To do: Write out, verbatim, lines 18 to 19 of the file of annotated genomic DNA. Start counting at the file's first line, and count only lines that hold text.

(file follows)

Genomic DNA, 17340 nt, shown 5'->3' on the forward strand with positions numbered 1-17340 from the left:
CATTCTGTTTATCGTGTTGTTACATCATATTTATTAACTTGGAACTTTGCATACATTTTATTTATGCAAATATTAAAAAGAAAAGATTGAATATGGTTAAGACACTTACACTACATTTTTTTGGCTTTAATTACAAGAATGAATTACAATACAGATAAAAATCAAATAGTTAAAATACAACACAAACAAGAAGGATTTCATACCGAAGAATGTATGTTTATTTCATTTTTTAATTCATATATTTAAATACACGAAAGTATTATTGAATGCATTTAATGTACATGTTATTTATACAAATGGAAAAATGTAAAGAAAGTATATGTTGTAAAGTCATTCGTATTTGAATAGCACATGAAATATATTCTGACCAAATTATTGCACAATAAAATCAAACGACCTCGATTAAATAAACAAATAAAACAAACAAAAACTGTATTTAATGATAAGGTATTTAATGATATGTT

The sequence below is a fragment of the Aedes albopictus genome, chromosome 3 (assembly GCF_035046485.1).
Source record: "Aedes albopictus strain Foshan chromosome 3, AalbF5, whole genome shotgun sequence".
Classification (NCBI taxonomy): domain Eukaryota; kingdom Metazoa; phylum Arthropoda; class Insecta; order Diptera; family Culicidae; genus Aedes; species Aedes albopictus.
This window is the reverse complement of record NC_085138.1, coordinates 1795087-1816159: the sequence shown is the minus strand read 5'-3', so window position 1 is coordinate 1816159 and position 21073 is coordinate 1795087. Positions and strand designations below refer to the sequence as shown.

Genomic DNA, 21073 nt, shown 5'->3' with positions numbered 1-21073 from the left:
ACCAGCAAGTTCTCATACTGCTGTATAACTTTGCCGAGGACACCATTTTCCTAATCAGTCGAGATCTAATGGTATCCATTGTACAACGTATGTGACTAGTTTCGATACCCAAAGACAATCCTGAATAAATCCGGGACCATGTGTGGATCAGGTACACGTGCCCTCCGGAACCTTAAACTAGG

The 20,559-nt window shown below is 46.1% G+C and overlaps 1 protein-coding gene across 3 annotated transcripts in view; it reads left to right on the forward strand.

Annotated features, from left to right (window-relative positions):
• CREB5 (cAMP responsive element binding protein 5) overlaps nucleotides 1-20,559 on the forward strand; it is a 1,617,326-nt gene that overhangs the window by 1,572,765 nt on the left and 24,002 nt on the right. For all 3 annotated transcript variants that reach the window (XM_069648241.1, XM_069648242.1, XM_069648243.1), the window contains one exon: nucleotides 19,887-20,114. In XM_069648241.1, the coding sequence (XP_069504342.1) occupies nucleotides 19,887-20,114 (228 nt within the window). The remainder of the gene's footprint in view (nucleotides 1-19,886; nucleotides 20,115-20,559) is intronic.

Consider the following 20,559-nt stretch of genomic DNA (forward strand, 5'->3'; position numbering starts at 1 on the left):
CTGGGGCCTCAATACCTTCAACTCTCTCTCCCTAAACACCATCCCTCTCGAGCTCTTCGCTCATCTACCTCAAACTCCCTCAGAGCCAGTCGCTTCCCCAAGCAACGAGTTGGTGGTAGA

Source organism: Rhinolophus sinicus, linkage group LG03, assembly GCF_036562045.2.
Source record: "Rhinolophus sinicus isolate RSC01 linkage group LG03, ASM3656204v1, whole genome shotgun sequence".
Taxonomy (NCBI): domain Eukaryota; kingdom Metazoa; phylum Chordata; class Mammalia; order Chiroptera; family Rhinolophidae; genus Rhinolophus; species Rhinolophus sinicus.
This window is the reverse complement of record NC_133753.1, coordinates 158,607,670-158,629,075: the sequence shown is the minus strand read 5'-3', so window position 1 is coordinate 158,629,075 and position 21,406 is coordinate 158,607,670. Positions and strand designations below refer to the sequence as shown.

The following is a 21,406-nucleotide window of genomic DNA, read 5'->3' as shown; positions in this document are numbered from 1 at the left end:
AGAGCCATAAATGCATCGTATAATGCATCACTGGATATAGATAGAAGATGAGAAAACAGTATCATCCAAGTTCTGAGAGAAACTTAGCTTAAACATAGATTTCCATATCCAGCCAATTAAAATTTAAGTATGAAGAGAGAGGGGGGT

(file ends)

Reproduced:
The following is a 21,406-nucleotide window of genomic DNA, read 5'->3' as shown; positions in this document are numbered from 1 at the left end:
AGAGCCATAAATGCATCGTATAATGCATCACTGGATATAGATAGAAGATGAGAAAACAGTATCATCCAAGTTCTGAGAGAAACTTAGCTTAAACATAGATTTCCATATCCAGCCAATTAAAATTTAAGTATGAAGAGAGAGGGGGGT